Eldres boligsituasjon. Boligmarked og boligpolitikk i lys av samfunnets aldring
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- NOVA rapport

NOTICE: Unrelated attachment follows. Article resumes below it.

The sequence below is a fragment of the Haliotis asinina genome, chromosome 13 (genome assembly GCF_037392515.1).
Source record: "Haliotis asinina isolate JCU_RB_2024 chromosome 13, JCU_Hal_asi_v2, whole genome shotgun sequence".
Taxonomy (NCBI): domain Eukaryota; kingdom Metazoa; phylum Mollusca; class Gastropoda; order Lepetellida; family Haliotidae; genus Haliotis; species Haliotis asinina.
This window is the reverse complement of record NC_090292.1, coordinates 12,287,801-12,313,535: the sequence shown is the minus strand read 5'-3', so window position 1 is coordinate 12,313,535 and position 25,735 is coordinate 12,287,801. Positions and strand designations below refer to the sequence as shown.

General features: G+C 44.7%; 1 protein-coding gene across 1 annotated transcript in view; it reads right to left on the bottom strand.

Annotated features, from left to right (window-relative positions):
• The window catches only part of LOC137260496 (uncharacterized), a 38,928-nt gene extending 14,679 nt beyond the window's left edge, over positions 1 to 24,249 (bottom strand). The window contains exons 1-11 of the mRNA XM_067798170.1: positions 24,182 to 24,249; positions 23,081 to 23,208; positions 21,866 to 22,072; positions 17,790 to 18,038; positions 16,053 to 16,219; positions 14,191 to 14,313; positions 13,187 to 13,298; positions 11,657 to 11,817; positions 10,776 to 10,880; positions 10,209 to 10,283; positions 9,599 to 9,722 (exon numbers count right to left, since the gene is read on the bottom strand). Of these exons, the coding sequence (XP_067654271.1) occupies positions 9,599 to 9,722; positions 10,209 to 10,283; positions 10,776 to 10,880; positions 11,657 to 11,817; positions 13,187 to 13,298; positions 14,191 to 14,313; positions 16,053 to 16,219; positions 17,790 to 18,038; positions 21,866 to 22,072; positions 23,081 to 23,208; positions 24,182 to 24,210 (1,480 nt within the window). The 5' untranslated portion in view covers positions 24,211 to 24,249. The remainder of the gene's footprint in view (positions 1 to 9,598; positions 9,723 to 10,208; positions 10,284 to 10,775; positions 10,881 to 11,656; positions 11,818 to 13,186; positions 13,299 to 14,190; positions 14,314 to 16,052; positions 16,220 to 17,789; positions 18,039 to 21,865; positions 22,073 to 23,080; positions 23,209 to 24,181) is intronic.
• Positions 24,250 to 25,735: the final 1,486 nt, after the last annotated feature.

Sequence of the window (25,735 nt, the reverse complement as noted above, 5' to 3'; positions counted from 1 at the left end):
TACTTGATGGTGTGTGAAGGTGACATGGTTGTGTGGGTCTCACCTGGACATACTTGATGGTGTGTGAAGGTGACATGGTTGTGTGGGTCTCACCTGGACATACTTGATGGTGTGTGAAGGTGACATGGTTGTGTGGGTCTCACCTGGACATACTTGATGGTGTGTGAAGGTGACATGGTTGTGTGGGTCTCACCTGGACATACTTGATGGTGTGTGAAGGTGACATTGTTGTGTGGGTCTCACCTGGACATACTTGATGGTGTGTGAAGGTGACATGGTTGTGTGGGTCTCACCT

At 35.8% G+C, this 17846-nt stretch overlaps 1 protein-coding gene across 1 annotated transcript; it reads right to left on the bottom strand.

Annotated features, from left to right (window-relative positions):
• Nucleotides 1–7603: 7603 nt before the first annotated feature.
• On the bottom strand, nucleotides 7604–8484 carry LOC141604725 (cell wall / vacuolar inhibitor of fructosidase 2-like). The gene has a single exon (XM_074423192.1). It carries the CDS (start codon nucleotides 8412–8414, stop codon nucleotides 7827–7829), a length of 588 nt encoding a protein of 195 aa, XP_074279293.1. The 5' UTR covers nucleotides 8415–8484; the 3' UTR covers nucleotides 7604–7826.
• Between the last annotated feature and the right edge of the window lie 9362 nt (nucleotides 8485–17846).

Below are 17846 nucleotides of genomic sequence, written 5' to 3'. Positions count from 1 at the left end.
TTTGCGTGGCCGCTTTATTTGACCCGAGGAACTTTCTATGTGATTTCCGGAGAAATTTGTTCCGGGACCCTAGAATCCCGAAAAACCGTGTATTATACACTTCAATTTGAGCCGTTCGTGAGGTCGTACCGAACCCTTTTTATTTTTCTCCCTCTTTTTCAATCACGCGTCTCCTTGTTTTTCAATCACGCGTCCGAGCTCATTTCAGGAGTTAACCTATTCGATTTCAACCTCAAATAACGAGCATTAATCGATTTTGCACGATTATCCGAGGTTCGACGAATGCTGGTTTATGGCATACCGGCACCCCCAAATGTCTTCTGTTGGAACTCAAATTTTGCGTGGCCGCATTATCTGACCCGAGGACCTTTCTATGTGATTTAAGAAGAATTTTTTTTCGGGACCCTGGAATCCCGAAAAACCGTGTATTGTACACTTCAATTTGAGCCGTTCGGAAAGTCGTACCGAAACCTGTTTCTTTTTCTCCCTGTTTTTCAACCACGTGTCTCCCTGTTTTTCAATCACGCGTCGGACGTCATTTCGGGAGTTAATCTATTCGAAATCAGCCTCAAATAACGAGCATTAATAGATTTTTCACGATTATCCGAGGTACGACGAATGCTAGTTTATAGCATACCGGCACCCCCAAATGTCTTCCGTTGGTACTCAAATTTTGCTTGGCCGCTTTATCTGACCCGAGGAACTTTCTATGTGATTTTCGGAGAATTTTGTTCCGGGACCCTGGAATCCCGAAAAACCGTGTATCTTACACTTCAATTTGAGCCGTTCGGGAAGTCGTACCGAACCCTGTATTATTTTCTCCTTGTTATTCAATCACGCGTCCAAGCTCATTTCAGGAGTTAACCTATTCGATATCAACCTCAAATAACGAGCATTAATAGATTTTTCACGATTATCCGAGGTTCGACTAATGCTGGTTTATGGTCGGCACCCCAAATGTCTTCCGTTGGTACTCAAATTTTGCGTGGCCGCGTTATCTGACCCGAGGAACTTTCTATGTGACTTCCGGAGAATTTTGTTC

This research report addresses the challenges of housing provision in light of the ageing society. The proportion of the population over 70 years old may increase from 9 per cent to 19 per cent between 2016 and 2060, according to Statistics Norway. The challenges and conundrums related to this demographic transition motivates the main research questions of the report: Within the theoretical framework of welfare economics, what are the normative arguments for a specific housing policy directed at the elderly? How do Norwegian municipalities attempt to influence housing construction in light of the ageing society? How wide is their scope of action in the field of housing policy for the elderly? To what extent do seniors (55+) and the elderly strategically adapt their housing to the inevitable reality of ageing, for instance, by moving to modern and more accessible apartments or adapting their existing home to the challenges associated with old age? This is an important question, not least since strategic investments from the elderly themselves may contribute to a more efficient provision of municipal care and health services. How can the municipalities and the state contribute to strengthening the opportunities of older people to invest in housing alternatives adapted to the realities of old age? The report «Housing for the elderly. Housing markets and housing policies for an ageing society» consists of four interlinked studies: Municipal housing policy for an ageing society (J. Sørvoll) Policy instruments and economic theory. Normative arguments in defense of a housing policy directed at the elderly? (V. Nordvik). The housing wealth and housing preferences of seniors and the elderly (H. C. Sandlie & L. Gulbrandsen) Policy instruments and the elderly’s incentives for housing investment (J. Sørvoll). In part one of the report, we analyze municipal housing policies directed at the elderly, on the basis of an empirical material consisting of qualitative interviews in six municipalities and policy plans from 89 local governments. We argue that many municipalities lack the knowledge and the competence to execute an informed housing policy adapted to an ageing society. In general, moreover, it seems that housing policy directed at the elderly is not prioritized in the vast majority of municipalities. On a more positive note, from the perspective of Norwegian authorities, the six municipalities analyzed in-depth in part 1 all acknowledge the importance of housing policy for the gradual adaptation of the Norwegian welfare state to the ageing society. Many have considered employing policy instruments that would seriously expand the municipalities’ influence over the provision of housing for the elderly. This may indicate that one should follow the field of housing for the elderly closely for new developments in the coming years. Part two of the report is an attempt to provide a systematic overview of arguments for social policy interventions in the form of in-kind housing interventions. We confront these arguments with housing needs emerging over the processes of ageing. The discussions are related to challenges and debates concerning housing for the elderly in Norway. In the absence of externalities and market failure, well-informed agents choose among available combinations of consumption goods. The outcomes of these choices are superior in terms of providing the combination of goods and services an agent herself prefers. This is the core of the principle of consumer sovereignty. James Tobin has forcefully demonstrated both the intuition of the concept consumer sovereignty and part of the explanation that it is not universally embraced in discussions of specific support as e.g. housing for elderly: While concerned laymen who observe people with shabby housing or too little to eat instinctively want to provide them with decent housing and adequate food, economists instinctively want to provide them with more cash income. Then they can buy the housing and food if they want to, and if they choose not to, the presumption is that they have a better use for the money (Tobin, 1970:246). Starting from this point of departure we argue that externalities feeding into need, costs and efficiency in provision of health care and practical help to elderly provide a sufficient argument for housing specific interventions, e.g. in order to improve physical accessibility (Universal design). Moreover, we argue that informational asymmetries and depreciated agency should be considered seriously when formulating a housing policy for the elderly. In part three, we analyse the housing conditions, housing wealth and housing preferences of the elderly in Norway. Based on a survey conducted in cooperation with TNS Gallup (2016), Sandlie and Gulbrandsen find that very few people aged from 50 to 71 years old have made improvements on their current dwelling. Most people (about 3 out of 4) do not plan to carry out such adjustments to their current dwelling. However, moving homes seems to be a more widespread strategy for adjusting housing for old age. About 20 percent of the people aged from 50 to 71 have moved during the last six years. The movers have to a large degree downsized and they live in smaller dwellings than non-movers. They do also live in more accessible housing than non-movers. Thus, Sandlie and Gulbrandsen argue that strategic mobility in light of old age is more common among middle aged and old people than previous research suggests. People adjust their housing for old age, but the adjustment and change of dwelling happen before they become old and pensioners. Part 4 on incentives for strategic housing investments draws on all the other parts of the report. In this part of the report, we try to answer one of the main research questions of the project “Housing for the elderly: How can the state contribute to increasing the incentives and opportunities for strategic housing investments by the elderly? In light of the findings of the report, Sørvoll argues that the authorities should emphasize provision of practical help and knowledge transmission to elderly households, housing policy for the elderly in areas with weak housing markets, and the need for the Housing Bank and the municipalities to continue refining the instruments of housing policy in light of the ageing society.Her drøftes tema av stor betydning for bolig- og omsorgspolitikken. Forskerne undersøker blant annet hva kommunene gjør for å fremme en boligforsyning som tar samfunnets aldring på alvor, og diskuterer normative premisser for eldreboligpolitikk. I tillegg analyseres utviklingen av eldres boligpreferanser, boligkapital og flyttemønstre over tid. Basert på en spørreundersøkelse via internett fra 2016 spør de i hvilken grad eldre og seniorer tilpasser sin boligsituasjon med tanke på alderdom. Dette er et viktig spørsmål all den tid kommunene kan spare penger på omsorgsboliger og institusjoner hvis flere kan bo lenger i eget hjem. Derfor diskuterer forskerne også hvordan det offentlige kan styrke mulighetene og insentivene til å investere i bolig med tanke på aldring.